DNA extraction, PCR amplification and sequencing

Genomic DNA was extracted from 5-day-old cultures grown on PDA at 25 °C using Instagene Matrix® (BioRad Laboratories, Hercules, California, USA). The entire internal transcribed spacer (ITS) region of the ribosomal DNA, including the 5.8S rRNA gene, was amplified and sequenced using primers ITS1 and ITS4 ([73]), whereas part of the EF-1α gene encoding translational elongation factor 1 alpha was amplified and sequenced with primers EF446f and EF1035r ([33]). PCR amplification was carried out as described by Linaldeddu et al. ([39]) and the products were purified using the EUROGOLD® gel extraction kit according to the manufacturer’s instructions (EuroClone S.p.A., Pero, Italy). Both strands were sequenced by the BMR Genomics DNA sequencing service (⇒ http:/­/­www.­bmr-genomics.­it). The nucleotide sequences were edited using FinchTV v. 1.4.0 (Geospiza, Inc., Seattle, Washington, USA; ⇒ http:/­/­www.­geospiza.­com/­finchtv) and compared with sequences deposited in GenBank using the BLAST algorithm (⇒ http:/­/­blast.­ncbi.­nlm.­nih.­gov).

Pathogenicity tests

To verify the pathogenicity of each species investigated in this study, a field inoculation trial was conducted in May 2014 on asymptomatic E. camaldulensis trees located in a plantation in the south of Sardinia (Serramanna: 39° 41′ 96″ N, 8° 92′ 71″ E). During the experimental period, the daily mean air temperature was 14.6-32.3 °C and the total rainfall was 0.4 mm.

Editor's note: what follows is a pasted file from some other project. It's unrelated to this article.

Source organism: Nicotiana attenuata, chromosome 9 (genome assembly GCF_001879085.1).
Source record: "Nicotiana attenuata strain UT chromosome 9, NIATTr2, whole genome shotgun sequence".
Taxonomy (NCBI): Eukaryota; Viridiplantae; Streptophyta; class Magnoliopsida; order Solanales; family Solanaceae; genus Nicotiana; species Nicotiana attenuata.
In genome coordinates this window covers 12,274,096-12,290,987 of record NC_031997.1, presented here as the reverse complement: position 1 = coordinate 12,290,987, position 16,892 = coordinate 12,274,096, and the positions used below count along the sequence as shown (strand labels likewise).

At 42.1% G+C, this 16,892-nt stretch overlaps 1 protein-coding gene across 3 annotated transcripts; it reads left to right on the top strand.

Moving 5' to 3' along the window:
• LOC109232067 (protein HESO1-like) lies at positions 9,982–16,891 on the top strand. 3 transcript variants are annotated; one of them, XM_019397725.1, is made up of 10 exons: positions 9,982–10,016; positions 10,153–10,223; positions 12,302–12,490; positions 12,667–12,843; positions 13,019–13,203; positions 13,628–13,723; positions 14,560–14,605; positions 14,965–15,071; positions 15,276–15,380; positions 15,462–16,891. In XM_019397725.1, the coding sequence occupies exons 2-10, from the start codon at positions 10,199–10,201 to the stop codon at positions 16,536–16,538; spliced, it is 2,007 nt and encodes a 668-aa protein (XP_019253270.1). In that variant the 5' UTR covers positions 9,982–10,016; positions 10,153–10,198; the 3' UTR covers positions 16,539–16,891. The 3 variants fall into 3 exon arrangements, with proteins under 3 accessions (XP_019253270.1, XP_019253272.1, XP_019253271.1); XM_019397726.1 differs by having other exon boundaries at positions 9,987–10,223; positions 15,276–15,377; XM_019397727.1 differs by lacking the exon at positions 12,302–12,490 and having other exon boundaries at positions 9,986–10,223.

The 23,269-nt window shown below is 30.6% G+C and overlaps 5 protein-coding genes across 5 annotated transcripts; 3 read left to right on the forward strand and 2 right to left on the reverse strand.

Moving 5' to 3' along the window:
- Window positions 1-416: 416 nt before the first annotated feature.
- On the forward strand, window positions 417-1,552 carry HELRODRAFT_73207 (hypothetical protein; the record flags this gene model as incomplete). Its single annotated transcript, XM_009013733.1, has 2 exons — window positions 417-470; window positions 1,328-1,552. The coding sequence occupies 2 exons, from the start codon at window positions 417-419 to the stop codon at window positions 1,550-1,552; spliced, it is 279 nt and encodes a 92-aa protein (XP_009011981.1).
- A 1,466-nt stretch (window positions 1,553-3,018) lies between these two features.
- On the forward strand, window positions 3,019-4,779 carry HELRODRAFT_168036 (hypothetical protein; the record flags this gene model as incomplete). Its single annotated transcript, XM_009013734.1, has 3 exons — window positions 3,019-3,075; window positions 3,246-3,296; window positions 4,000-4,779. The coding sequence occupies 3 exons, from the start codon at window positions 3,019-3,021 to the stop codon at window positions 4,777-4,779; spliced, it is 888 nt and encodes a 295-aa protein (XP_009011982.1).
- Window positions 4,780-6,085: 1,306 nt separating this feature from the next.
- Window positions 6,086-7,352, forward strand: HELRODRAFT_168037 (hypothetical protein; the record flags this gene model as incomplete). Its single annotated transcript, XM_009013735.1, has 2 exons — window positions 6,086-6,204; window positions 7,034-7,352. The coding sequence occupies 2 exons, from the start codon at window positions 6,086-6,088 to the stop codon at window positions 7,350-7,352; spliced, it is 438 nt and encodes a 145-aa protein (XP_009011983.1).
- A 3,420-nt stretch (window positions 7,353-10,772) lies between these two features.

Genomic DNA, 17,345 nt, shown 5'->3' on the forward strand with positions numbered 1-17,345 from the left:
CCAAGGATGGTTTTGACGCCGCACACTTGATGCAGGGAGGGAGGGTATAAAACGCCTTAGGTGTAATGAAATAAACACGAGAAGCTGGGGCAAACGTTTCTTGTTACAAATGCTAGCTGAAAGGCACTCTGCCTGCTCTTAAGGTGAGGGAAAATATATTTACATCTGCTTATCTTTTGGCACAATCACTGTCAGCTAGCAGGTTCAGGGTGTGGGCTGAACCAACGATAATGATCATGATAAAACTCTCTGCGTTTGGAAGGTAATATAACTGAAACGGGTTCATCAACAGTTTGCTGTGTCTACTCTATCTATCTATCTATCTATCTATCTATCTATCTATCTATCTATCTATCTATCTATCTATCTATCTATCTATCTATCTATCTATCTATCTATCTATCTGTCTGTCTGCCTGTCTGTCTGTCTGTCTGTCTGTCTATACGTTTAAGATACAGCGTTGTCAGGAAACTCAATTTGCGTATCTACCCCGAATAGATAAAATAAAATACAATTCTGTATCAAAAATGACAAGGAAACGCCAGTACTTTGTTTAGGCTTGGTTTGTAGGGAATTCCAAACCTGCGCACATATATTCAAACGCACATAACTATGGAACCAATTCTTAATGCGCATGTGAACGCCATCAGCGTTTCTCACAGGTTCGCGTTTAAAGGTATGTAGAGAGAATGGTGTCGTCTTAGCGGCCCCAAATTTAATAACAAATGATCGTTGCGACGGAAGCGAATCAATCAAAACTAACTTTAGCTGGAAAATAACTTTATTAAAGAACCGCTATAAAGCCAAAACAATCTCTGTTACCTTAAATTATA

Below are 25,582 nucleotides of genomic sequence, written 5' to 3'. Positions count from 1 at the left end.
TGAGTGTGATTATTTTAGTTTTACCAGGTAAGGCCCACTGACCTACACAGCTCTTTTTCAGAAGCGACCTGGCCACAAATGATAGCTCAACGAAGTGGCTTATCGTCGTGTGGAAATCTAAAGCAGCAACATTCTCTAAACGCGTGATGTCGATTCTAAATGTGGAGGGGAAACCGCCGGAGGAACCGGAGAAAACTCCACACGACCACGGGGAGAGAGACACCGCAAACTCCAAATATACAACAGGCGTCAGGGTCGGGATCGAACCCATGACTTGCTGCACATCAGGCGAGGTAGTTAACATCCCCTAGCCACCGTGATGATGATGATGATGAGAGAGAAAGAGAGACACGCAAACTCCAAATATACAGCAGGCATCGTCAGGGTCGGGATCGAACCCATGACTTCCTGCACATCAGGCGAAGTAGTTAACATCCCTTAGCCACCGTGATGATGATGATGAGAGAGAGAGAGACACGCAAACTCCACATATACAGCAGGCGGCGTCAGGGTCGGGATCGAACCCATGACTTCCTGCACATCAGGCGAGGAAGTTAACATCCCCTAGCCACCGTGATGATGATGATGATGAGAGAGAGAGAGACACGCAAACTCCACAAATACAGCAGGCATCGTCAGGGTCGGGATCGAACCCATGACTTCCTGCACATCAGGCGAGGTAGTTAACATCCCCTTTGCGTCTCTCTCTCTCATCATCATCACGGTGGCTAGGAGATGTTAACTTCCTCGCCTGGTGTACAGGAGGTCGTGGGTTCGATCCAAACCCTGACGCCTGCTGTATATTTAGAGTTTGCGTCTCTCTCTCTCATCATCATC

Six plants (15-20 cm trunk diameter) were inoculated at breast height with a representative isolate of each fungal species, and six uninfected plants were used as controls. The inoculated region of the trunk was surface-disinfected with 70% ethanol and a piece of outer and inner bark was removed with a flamed cork borer and replaced with an agar-mycelium plug taken from the margin of an actively growing colony on PDA. The original bark plug was placed on top of the agar disk and the inoculation site was covered with cotton wool soaked in sterile water and wrapped in a piece of aluminum foil secured with masking tape. Controls were inoculated with a sterile PDA plug applied as described above. After 1 month, the outer bark was carefully removed with a chisel and the necrotic lesion surrounding each inoculation site was measured by placing transparent paper over the top of the lesion and drawing around the perimeter. The image of each lesion was scanned and the area was determined using the Assess v. 2.0 software ([35]).

The re-isolation of inoculated species was attempted by transferring onto PDA 10 pieces of inner bark and wood taken from around the margin of each lesion. Cultures were grown in daylight and room temperature until the development of fungal colonies was observed.

Statistical analysis

Pathogenicity assay data were checked for normality, then subjected to analysis of variance (ANOVA). Significant differences among mean values were determined using Fisher’s least significant differences multiple range test (α = 0.05) after one-way ANOVA using the software package XLSTAT® (Addinsoft, Paris, France).